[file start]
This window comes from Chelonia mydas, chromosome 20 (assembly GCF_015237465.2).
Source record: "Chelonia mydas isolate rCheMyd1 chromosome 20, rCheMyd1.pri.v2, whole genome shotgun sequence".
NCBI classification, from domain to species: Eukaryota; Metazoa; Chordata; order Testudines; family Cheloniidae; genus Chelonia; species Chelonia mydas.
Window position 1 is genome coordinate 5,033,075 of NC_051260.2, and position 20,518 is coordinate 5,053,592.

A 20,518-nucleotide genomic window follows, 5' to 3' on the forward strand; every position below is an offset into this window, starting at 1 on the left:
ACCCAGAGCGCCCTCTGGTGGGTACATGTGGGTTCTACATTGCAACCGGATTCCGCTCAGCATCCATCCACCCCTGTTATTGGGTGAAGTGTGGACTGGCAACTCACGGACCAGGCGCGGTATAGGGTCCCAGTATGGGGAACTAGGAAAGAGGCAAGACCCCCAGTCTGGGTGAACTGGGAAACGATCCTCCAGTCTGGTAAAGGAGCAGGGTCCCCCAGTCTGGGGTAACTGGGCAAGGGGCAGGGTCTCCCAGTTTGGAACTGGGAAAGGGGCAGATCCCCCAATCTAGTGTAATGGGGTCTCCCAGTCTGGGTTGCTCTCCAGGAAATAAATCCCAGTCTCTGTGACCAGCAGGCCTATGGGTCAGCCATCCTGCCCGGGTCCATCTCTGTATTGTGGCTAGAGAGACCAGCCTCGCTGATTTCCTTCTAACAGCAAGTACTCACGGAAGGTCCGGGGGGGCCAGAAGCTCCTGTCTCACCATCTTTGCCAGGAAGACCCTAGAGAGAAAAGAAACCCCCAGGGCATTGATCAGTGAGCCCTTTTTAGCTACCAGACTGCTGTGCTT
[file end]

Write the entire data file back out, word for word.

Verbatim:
This window comes from Chelonia mydas, chromosome 20 (assembly GCF_015237465.2).
Source record: "Chelonia mydas isolate rCheMyd1 chromosome 20, rCheMyd1.pri.v2, whole genome shotgun sequence".
NCBI classification, from domain to species: Eukaryota; Metazoa; Chordata; order Testudines; family Cheloniidae; genus Chelonia; species Chelonia mydas.
Window position 1 is genome coordinate 5,033,075 of NC_051260.2, and position 20,518 is coordinate 5,053,592.

A 20,518-nucleotide genomic window follows, 5' to 3' on the forward strand; every position below is an offset into this window, starting at 1 on the left:
ACCCAGAGCGCCCTCTGGTGGGTACATGTGGGTTCTACATTGCAACCGGATTCCGCTCAGCATCCATCCACCCCTGTTATTGGGTGAAGTGTGGACTGGCAACTCACGGACCAGGCGCGGTATAGGGTCCCAGTATGGGGAACTAGGAAAGAGGCAAGACCCCCAGTCTGGGTGAACTGGGAAACGATCCTCCAGTCTGGTAAAGGAGCAGGGTCCCCCAGTCTGGGGTAACTGGGCAAGGGGCAGGGTCTCCCAGTTTGGAACTGGGAAAGGGGCAGATCCCCCAATCTAGTGTAATGGGGTCTCCCAGTCTGGGTTGCTCTCCAGGAAATAAATCCCAGTCTCTGTGACCAGCAGGCCTATGGGTCAGCCATCCTGCCCGGGTCCATCTCTGTATTGTGGCTAGAGAGACCAGCCTCGCTGATTTCCTTCTAACAGCAAGTACTCACGGAAGGTCCGGGGGGGCCAGAAGCTCCTGTCTCACCATCTTTGCCAGGAAGACCCTAGAGAGAAAAGAAACCCCCAGGGCATTGATCAGTGAGCCCTTTTTAGCTACCAGACTGCTGTGCTT